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Americans in Iran Accused of Spying
Tehran Announces Formal Charges Against Three, Denies Holding Fourth

By Robin Wright
Washington Post Staff Writer
Wednesday, May 30, 2007

Iran yesterday formally charged three Americans with espionage and endangering national security, the government's judicial spokesman said, signaling a widening clampdown against U.S. citizens in Iran.

The three individuals charged are prominent Washington scholar Haleh Esfandiari, social scientist Kian Tajbakhsh of the New York-based Open Society Institute, and correspondent Parnaz Azima of U.S.-funded Radio Farda. Iran announced over the weekend that it had uncovered U.S. spy networks and protested to the Swiss ambassador, who represents U.S. interests in Iran.

Secretary of State Condoleezza Rice called the charges a "perversion of the rule of law," while a State Department spokesman yesterday said that the charges are "absurd" and appealed to Tehran to immediately free the Americans.

"These are individuals who are private citizens. They are not party to any of the policy disputes between the government of the United States and the government of Iran. It's absolutely absurd to think that they, in any way, shape or form, pose a threat to the Iranian regime, and we continue to urge the Iranian government to let them go," spokesman Tom Casey said.

En route to Europe, Rice said she did not see a link between the charges against the three Americans and the fate of five Iranian Revolutionary Guard members detained by U.S. troops in January in the northern Iraqi city of Irbil. Iran has acted against two other dual U.S.-Iranian citizens, including California businessman Ali Shakeri. The fifth American has not been named.

"These are not people who are engaged in espionage," Rice said. "These are . . . dual citizens of the United States and Iran, and it would have been a good thing if Iran were able to welcome people who want to improve life for Iranians and improve freedoms in Iran. So the two are just simply not linked."

The charges came one day after landmark talks between U.S. and Iranian diplomats in Baghdad over the future of Iraq. The talks ended a 28-year diplomatic freeze.

Human Rights Watch criticized Iran's actions. "The charges announced by the judiciary are politically motivated, and the only evidence they have are professional activities, such as organizing or attending international conferences. This is truly a witch hunt," said Hadi Ghaemi, Iran analyst of Human Rights Watch.

Iran's intelligence ministry and state-controlled television reported last week that Esfandiari, a Potomac resident and director of the Middle East Program at the Woodrow Wilson International Center for Scholars, was charged with "crimes against national security." But the new charges are more specific and serious. Spying is a capital crime in Iran.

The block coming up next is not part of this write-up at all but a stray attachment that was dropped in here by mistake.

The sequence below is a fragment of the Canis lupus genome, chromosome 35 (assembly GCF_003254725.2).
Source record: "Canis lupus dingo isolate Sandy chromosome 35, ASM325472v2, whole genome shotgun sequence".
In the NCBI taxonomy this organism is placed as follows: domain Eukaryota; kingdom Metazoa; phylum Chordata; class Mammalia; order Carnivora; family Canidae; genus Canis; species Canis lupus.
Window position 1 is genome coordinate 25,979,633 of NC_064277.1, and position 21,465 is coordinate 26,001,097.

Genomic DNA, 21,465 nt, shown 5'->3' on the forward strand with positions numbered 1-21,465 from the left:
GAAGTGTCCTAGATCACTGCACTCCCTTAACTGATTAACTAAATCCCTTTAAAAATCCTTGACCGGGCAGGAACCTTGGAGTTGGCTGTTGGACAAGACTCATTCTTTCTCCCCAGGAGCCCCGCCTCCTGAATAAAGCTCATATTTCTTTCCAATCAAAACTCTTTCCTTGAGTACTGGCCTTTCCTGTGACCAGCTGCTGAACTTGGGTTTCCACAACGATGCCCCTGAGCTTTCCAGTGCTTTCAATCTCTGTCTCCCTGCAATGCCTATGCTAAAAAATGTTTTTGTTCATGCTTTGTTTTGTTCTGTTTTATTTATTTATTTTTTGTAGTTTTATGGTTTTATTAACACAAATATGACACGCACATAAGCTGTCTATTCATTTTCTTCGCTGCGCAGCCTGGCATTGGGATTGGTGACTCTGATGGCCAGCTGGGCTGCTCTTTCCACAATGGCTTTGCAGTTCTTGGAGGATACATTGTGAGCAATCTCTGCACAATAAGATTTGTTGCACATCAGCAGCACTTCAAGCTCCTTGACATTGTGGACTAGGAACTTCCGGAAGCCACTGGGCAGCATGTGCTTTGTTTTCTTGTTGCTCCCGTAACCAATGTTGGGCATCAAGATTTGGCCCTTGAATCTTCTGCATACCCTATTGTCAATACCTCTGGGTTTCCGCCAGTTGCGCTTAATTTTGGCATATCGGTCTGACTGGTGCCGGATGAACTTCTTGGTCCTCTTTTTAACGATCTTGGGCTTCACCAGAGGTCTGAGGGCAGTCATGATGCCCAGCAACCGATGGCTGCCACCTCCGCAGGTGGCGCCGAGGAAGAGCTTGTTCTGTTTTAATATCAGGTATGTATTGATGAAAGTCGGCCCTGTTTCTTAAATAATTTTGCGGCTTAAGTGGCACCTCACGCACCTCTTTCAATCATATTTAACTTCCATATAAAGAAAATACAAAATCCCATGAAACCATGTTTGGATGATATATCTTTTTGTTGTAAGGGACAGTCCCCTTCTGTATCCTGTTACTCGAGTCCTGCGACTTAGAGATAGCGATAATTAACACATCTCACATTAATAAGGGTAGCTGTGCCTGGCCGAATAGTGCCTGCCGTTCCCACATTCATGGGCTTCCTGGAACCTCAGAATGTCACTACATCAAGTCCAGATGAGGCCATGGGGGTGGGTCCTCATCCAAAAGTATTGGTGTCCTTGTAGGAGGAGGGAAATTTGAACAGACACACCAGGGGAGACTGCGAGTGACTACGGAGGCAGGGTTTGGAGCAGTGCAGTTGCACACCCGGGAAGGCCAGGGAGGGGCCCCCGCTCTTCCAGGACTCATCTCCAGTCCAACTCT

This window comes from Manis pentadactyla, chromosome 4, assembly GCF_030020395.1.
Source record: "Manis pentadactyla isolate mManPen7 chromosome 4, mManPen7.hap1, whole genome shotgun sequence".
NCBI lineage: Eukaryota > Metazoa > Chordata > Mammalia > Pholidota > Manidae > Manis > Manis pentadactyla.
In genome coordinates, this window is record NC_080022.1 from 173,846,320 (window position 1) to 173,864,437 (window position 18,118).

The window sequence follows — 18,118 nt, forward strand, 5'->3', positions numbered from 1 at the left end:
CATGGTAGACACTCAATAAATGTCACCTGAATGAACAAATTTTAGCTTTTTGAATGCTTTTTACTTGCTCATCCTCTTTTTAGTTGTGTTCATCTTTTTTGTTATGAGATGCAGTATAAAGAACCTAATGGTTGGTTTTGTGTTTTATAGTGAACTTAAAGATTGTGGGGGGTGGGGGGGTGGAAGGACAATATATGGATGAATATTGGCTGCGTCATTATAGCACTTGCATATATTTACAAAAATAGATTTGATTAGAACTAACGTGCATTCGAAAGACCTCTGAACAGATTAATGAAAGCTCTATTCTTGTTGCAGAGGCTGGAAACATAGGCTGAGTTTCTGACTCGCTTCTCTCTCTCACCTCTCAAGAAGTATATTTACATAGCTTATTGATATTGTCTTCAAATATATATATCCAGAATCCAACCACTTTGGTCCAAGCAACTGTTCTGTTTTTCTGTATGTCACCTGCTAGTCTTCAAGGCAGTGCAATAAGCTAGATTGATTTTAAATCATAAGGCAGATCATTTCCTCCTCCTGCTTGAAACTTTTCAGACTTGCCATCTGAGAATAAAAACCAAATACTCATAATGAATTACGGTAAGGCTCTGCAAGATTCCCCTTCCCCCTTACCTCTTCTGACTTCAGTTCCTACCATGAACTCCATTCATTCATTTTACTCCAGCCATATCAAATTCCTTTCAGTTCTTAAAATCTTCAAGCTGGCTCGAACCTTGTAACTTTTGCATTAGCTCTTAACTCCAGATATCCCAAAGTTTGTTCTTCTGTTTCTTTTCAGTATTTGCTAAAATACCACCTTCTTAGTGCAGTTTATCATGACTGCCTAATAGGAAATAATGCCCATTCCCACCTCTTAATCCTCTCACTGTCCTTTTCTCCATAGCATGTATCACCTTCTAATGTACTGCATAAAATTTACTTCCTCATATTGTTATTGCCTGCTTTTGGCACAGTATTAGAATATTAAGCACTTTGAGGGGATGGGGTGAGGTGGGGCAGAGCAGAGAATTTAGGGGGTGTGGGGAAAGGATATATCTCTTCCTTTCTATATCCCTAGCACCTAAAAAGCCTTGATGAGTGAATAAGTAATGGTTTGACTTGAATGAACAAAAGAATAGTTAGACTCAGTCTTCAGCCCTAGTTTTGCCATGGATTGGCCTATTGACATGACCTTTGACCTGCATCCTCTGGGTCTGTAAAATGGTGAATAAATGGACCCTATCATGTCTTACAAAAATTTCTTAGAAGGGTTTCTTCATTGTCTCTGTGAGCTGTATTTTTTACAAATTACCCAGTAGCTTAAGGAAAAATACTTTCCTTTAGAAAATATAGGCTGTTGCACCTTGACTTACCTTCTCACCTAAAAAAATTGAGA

"Esfandiari has been formally charged with endangering national security through propaganda against the system and espionage for foreigners," Iranian judiciary spokesman Ali Reza Jamshidi said. He did not announce a trial date and said the investigation is ongoing.

The Wilson Center said it is "extremely disheartened" over the news from Iran. "Haleh is a scholar," said Lee H. Hamilton, Wilson Center president and a former Democratic congressman from Indiana. "The work she does at the Wilson Center is open, nonpartisan, and includes a broad range of views. At the Wilson Center, we do not take positions on issues, but rather, we bring all sides of an issue together for dialogue."

Esfandiari had been under virtual house arrest since December, during which she was interrogated about $75 million in U.S. government funding for pro-democracy programs in Iran. But Hamilton said the think tank receives no U.S. government funds to promote democracy.

In Potomac, Esfandiari's husband, professor Shaul Bakhash of George Mason University, said the charges against his wife are unfounded. "There is not a scintilla of evidence to support any of them," he said.

Esfandiari and Tajbakhsh have both been in solitary confinement in Tehran's notorious Evin Prison since the second week of May. Azima, whose passport was confiscated in January, is free in Tehran on bond, her family said.

In New York, a spokeswoman for the Open Society Institute -- established by philanthropist George Soros -- said the charges against Tajbakhsh are "without merit. We are very concerned for Dr. Tajbakhsh's safety and urge the Iranian authorities to release him immediately," said Laura Silber.

A Radio Farda spokesman said Parnaz's attorney believes she has not been charged with espionage but with spreading anti-government propaganda.

Shakeri, a fourth Iranian American, was arrested on May 8 at an airport on his way back to the United States, according to friends and colleagues. Iran's judiciary denied yesterday that he has been arrested or charged.

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